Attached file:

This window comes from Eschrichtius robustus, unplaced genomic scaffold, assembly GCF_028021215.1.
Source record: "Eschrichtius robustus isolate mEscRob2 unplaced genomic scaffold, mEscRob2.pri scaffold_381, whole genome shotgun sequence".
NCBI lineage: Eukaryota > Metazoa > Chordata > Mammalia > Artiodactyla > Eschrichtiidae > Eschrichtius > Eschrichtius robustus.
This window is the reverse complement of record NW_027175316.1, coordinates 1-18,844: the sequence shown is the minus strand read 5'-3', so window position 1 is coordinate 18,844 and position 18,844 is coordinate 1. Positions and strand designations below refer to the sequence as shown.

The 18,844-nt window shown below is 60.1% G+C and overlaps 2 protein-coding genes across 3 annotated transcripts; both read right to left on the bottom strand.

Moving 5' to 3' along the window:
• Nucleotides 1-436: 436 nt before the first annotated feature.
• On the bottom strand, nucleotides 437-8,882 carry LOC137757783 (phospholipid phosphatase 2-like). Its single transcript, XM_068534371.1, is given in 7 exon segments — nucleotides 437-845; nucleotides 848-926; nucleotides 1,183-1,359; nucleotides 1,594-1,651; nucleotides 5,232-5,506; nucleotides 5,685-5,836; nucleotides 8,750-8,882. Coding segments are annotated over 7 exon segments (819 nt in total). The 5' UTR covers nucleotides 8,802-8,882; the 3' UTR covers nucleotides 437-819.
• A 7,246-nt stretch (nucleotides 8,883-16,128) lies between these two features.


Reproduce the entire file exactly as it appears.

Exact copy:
This window comes from Eschrichtius robustus, unplaced genomic scaffold, assembly GCF_028021215.1.
Source record: "Eschrichtius robustus isolate mEscRob2 unplaced genomic scaffold, mEscRob2.pri scaffold_381, whole genome shotgun sequence".
NCBI lineage: Eukaryota > Metazoa > Chordata > Mammalia > Artiodactyla > Eschrichtiidae > Eschrichtius > Eschrichtius robustus.
This window is the reverse complement of record NW_027175316.1, coordinates 1-18,844: the sequence shown is the minus strand read 5'-3', so window position 1 is coordinate 18,844 and position 18,844 is coordinate 1. Positions and strand designations below refer to the sequence as shown.

The 18,844-nt window shown below is 60.1% G+C and overlaps 2 protein-coding genes across 3 annotated transcripts; both read right to left on the bottom strand.

Moving 5' to 3' along the window:
• Nucleotides 1-436: 436 nt before the first annotated feature.
• On the bottom strand, nucleotides 437-8,882 carry LOC137757783 (phospholipid phosphatase 2-like). Its single transcript, XM_068534371.1, is given in 7 exon segments — nucleotides 437-845; nucleotides 848-926; nucleotides 1,183-1,359; nucleotides 1,594-1,651; nucleotides 5,232-5,506; nucleotides 5,685-5,836; nucleotides 8,750-8,882. Coding segments are annotated over 7 exon segments (819 nt in total). The 5' UTR covers nucleotides 8,802-8,882; the 3' UTR covers nucleotides 437-819.
• A 7,246-nt stretch (nucleotides 8,883-16,128) lies between these two features.